Mark Scott Spatny / Shutterstock.com
Source: Mark Scott Spatny / Shutterstock.com

Do you recall what you were doing when you learned about the terrorist attack on 9/11? Any American old enough to understand the event has a vivid, detailed memory of where they were, who was with them, and how they learned about the event.

I remember the event as if it were yesterday. I was a graduate student at the time, and I was working in the lab. (Where else would a graduate student be?) One of my lab mates rushed in, telling us that a plane had just crashed into the World Trade Center. I was sitting at a computer, and I got onto CNN’s website as my lab mates gathered around.

Then I had to go to the class I was the teaching assistant for. It was a large auditorium, but the professor didn’t lecture that day. Instead, he tried to calm the students down, and he let them share any feelings they had. After that, I went home, where my wife and kids huddled with me on the sofa as we watched the unfolding events on TV. The next day, we went to Walmart to buy an American flag, but they were all sold out.

The memory is so vivid, and I know in my heart that I’ll never forget those events. Yet my psychologist’s brain tells me that most of the details are probably wrong.

In a recent article in the journal Current Directions in Psychological Science, psychologists William Hurst and Elizabeth Phelps review 50 years of research on so-called “flashbulb memories.” These are recollections of emotionally charged events. The term alludes to the experience that these events are seared into memory as if they were flash photos.

Researchers typically conduct studies on flashbulb memories as follows: Immediately after a major national or international event, psychologists interview hundreds of ordinary people about their experience. Key questions include:

  • When did you hear about the event?
  • Where were you?
  • What were you doing?
  • How did you find out?

Months or even years later, the researchers contact the respondents again and ask them the same questions. They also ask them to rate the vividness of the memory and how confident they are of its accuracy.

We know that as time passes our memory for ordinary personal events declines in accuracy. What’s more, we also feel that our recollections of those events are fading. That is, we doubt the accuracy of those memories.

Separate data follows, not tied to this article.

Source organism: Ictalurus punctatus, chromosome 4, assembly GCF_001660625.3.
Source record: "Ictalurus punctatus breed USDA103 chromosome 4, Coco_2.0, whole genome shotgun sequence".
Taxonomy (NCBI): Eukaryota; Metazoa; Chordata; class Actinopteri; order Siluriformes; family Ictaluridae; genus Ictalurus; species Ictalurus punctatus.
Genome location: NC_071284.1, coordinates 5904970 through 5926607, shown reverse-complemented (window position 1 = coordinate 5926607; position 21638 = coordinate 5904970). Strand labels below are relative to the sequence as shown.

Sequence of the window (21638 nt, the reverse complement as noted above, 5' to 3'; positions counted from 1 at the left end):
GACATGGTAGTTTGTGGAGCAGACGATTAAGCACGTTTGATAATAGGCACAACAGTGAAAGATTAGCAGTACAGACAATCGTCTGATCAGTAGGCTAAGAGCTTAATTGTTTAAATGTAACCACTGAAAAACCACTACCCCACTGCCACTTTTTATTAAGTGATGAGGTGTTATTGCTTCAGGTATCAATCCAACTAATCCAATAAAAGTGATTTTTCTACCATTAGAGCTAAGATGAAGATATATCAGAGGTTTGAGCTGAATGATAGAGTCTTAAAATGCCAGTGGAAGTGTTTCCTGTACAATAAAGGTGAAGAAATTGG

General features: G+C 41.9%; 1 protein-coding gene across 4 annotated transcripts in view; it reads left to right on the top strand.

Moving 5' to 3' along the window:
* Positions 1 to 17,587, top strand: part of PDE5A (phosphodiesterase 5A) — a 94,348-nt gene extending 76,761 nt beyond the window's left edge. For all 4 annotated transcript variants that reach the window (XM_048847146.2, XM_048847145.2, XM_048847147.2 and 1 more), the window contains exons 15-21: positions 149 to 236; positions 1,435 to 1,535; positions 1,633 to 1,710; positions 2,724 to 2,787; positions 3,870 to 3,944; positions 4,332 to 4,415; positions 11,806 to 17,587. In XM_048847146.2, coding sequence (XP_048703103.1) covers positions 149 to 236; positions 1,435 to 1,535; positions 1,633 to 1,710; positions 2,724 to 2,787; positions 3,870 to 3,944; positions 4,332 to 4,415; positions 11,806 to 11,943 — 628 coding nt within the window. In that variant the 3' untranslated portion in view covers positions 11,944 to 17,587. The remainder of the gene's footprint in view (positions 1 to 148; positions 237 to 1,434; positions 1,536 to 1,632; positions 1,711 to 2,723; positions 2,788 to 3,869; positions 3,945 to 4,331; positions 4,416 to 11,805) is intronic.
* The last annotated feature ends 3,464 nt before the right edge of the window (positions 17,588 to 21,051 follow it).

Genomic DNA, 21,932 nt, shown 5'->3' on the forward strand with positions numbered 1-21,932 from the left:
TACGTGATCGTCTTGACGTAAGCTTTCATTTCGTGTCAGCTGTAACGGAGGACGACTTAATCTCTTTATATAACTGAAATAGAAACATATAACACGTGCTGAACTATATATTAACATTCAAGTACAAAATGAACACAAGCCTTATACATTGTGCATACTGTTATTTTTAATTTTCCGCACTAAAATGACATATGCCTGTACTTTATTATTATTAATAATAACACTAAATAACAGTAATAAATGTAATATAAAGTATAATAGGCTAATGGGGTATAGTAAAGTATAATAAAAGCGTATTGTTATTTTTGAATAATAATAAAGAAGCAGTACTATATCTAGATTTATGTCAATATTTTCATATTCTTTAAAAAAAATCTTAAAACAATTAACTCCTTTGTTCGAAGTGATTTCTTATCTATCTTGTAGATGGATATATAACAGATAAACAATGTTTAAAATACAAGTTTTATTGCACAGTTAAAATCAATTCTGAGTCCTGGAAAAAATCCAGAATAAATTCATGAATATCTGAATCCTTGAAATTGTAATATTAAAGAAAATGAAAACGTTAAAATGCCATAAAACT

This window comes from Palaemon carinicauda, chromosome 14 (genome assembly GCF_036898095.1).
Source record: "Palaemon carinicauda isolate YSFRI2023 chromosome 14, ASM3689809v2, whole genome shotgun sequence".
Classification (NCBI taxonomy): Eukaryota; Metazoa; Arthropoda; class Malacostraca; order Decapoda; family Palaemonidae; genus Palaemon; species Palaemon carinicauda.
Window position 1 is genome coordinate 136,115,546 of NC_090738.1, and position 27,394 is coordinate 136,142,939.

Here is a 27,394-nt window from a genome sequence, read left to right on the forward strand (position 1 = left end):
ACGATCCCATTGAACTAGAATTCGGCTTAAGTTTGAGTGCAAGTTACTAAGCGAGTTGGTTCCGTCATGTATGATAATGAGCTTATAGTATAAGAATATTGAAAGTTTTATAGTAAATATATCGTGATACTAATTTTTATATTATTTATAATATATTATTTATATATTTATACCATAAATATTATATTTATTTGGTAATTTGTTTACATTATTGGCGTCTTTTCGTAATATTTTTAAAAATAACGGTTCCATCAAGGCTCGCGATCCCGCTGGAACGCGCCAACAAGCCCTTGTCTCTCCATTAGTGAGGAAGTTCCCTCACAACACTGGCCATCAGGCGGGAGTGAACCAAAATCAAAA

But flashbulb memories are different. We remember them as if they’d happened yesterday, even though they took place many years ago. They don’t fade with time but remain vivid and clear in our mind. Further, our confidence about their accuracy stays high, no matter how many years have passed.

Hurst and Phelps point out that researchers can’t really assess the accuracy of memories, even on the first reporting, because they didn’t observe the moment that the memory was formed. Also, several days had already elapsed by the time of the first interview, and we know from other research that that’s plenty of time for a memory to morph. However, what researchers can and do look for is consistency between the first and second telling of the memory.

Half a century of research on flashbulb memories shows us that they don’t remain consistent from one retelling to the next. Just like any other memory, these seemingly vivid recollections shift their shape over time. We forget or misremember details and incorporate information we've only learned afterward into our memory of the original event. All of this occurs despite the fact that our confidence in the accuracy of the memory remains high.

Our personal memories are stories we tell ourselves and share with others. Thus, it comes as no surprise that we reshape our memories of personal events—flashbulb or ordinary—to fit the narrative conventions of our culture. In stories, for example, we expect stormy weather to accompany sinister events and sunny weather for happy endings. When elderly Danes had to recall events from World War II, they remembered the weather on the day of the German invasion as worse than records indicate. Likewise, they recalled better weather on the day of the German withdrawal than was actually the case.

Flashbulb memories aren’t limited to public disasters. Any personal event can become a flashbulb memory if it’s sufficiently charged with meaning and emotion. As Hirst and Phelps point out, post-traumatic stress disorder often includes flashbulb memories of horrific personal experiences. Understanding how flashbulb memories are formed—and how they change over time—may provide researchers with insights into why the disorder occurs and how to treat it.

Further, flashbulb memories aren’t always negative. Events that are flooded with positive emotions can create flashbulb memories as well. For many people, the election of Barack Obama as the first African-American president of the United States was one such powerfully positive flashbulb memory. The fall of the Berlin Wall is another example, one especially meaningful to me, since I’d crossed the wall into East Berlin several years earlier.

Finally, we all have positive flashbulb memories for key personal events in our lives—our wedding day, the birth of our first child. These are vivid memories we’ll cherish for a lifetime—even if we don’t remember them exactly as they occurred.

Reference

Hirst, W. & Phelps, E. A. (2016). Flashbulb memories. Current Directions in Psychological Science, 25, 36-41.

David Ludden is the author of The Psychology of Language: An Integrated Approach (SAGE Publications).

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